“As part of making the reserves part of the operational force, we’ve instituted the one-year mobilization with a minimum 90-day notification [of deployment],” Whitman said. In fact, the average notification now is 270 days.

With regard to funding the reserves as an operational force, Gates drew attention to commission recommendations 29 and 43 in his memorandum. Recommendation 29 called for the services to budget for, and Congress to authorize funding for, readiness requirements for both reserve homeland defense and overseas missions. Gates has called on the service chiefs to develop plans for funding reserve component operational readiness requirements not already included in their budgets to be considered in the fiscal 2012 budget review.

Recommendation 43 called for DoD accounting of reserve-component procurement and funding and the ability to track the delivery of equipment to reserve units. Gates said no consensus has been reached on how to add this to the DoD system. He has called on the service chiefs as well as the Defense Department’s acquisition, technology and logistics office, the comptroller’s office and other senior officials to develop a plan for accounting and tracking reserve-component equipment.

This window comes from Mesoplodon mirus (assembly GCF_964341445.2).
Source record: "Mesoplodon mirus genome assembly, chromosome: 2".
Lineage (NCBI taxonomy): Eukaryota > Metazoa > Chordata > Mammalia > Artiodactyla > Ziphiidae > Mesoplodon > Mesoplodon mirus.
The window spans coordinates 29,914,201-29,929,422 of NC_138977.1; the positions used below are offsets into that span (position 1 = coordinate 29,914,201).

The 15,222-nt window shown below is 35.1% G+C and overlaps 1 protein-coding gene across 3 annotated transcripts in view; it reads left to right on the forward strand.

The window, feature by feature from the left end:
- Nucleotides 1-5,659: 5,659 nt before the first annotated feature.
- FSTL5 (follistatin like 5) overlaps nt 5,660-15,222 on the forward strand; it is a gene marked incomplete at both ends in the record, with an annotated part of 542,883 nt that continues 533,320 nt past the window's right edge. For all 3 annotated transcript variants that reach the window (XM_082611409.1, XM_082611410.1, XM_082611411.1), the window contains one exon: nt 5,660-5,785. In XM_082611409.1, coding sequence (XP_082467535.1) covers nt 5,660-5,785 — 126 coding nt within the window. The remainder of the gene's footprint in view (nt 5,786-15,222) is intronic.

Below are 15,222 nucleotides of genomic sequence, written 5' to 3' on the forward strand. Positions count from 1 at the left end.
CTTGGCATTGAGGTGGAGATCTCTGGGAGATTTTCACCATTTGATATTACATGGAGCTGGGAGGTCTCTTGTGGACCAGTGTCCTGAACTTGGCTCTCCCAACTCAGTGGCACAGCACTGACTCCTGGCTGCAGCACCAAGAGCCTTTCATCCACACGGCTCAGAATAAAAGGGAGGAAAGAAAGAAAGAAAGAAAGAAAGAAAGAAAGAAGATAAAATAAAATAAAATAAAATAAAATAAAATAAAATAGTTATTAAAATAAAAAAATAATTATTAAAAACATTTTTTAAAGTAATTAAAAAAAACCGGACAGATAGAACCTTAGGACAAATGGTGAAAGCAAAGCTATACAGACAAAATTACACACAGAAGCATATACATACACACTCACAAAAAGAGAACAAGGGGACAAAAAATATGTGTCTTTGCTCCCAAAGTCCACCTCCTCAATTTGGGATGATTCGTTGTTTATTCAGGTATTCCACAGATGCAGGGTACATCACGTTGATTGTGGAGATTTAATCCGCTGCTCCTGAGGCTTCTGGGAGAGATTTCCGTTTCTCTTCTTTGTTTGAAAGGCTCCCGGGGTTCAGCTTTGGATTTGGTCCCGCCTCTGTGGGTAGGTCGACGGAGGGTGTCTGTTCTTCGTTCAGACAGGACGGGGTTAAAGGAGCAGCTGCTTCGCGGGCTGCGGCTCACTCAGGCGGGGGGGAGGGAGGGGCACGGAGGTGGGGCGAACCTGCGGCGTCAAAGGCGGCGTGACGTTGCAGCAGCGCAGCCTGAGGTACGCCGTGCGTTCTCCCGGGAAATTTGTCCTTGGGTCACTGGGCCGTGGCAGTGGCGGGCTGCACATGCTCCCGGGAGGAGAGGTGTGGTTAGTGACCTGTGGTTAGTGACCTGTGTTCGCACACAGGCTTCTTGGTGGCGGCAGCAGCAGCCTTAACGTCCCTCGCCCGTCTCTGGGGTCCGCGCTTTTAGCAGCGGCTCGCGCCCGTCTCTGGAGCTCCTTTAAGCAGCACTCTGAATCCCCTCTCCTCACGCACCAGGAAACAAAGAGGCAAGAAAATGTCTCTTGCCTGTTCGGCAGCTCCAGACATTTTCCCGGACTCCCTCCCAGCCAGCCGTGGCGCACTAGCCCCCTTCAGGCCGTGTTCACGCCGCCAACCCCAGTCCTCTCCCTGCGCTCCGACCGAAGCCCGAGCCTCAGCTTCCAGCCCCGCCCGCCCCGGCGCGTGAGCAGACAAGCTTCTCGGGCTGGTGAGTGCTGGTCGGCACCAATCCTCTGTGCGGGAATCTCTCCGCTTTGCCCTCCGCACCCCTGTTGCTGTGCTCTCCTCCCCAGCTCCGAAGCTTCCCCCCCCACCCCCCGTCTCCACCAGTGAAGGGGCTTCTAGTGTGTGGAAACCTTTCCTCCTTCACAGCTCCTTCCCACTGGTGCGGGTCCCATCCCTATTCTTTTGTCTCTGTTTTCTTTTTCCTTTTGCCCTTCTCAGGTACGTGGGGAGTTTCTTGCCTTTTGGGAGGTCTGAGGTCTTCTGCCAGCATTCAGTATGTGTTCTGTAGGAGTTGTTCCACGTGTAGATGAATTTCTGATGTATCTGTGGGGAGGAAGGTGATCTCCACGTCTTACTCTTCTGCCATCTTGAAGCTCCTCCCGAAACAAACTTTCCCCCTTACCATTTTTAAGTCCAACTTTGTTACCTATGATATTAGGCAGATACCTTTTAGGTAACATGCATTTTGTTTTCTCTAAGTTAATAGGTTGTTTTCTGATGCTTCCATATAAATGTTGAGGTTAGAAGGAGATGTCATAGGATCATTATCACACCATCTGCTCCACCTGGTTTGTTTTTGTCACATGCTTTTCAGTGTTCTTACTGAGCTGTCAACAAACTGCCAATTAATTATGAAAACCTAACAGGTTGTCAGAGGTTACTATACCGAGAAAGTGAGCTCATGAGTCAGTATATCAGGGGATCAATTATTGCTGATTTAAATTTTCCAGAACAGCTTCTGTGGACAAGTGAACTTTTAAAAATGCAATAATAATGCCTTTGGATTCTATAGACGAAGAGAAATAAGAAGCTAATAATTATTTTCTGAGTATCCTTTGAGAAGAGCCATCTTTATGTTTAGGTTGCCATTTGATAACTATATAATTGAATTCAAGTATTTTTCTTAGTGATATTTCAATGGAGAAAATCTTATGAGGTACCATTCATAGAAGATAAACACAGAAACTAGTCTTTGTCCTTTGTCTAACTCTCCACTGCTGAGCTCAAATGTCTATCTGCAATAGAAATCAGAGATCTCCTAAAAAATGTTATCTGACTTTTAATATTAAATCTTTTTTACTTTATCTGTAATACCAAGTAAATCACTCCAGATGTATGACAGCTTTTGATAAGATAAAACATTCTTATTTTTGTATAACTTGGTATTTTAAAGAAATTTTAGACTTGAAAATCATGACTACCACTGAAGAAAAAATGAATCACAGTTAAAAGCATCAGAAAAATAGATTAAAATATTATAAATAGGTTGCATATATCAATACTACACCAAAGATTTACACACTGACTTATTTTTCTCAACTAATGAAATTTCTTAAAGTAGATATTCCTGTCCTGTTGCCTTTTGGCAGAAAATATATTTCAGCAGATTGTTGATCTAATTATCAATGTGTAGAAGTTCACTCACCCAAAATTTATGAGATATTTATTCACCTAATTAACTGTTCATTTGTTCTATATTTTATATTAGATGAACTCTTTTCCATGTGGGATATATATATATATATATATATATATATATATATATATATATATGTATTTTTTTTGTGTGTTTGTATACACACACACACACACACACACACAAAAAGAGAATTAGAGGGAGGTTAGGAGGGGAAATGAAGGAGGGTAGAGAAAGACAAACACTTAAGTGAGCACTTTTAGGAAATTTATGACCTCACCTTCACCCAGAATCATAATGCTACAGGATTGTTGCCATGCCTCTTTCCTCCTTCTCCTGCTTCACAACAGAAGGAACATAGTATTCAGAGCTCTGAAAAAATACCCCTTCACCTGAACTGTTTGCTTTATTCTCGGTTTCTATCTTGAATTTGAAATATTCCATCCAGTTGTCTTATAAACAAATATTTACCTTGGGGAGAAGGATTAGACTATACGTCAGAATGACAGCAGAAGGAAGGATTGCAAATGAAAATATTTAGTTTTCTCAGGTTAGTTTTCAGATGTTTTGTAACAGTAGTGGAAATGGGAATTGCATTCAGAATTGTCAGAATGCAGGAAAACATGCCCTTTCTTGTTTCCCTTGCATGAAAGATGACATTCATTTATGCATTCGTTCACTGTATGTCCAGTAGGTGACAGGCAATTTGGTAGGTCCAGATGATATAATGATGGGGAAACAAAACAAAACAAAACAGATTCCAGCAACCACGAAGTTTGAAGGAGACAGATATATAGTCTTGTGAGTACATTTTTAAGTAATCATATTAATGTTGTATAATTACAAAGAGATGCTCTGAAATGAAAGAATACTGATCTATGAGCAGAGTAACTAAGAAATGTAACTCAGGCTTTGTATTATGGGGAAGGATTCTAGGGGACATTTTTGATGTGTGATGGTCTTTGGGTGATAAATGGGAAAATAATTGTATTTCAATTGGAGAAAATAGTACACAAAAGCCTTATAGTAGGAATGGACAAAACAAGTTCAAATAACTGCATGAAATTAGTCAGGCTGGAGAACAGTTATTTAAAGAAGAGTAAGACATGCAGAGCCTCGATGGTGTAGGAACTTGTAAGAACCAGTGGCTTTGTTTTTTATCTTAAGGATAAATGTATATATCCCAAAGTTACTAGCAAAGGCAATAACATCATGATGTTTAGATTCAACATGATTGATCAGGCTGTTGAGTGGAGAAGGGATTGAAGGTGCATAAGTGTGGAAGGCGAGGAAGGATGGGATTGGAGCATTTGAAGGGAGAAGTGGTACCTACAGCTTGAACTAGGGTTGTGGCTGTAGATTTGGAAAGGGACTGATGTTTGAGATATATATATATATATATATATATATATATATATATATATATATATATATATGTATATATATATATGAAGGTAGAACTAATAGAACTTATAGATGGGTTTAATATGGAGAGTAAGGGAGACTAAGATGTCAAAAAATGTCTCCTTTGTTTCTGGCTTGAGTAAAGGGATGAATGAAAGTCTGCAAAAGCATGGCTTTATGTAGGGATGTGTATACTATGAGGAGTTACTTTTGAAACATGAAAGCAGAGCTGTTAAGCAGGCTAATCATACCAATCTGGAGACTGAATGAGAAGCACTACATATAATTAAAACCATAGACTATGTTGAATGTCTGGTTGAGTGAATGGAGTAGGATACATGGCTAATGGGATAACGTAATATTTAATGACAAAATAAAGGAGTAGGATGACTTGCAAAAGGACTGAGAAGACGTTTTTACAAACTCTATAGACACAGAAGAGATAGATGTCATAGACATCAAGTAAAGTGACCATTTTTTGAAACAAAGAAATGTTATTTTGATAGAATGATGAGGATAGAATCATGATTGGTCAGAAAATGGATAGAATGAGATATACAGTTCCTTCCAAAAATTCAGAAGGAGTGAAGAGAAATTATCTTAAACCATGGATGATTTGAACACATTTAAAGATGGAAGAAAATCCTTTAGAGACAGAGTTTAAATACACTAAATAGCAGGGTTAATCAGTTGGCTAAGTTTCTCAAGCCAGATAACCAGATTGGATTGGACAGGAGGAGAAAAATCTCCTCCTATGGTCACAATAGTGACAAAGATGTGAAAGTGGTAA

To improve personnel management, the commission recommended that DoD implement a combined pay and personnel system. From the start of its heavy deployments in both wars, the National Guard, especially, has found itself foundering with pay problems and personnel glitches as guardsmen moved from a state-based pay system to the federal pay system and then back.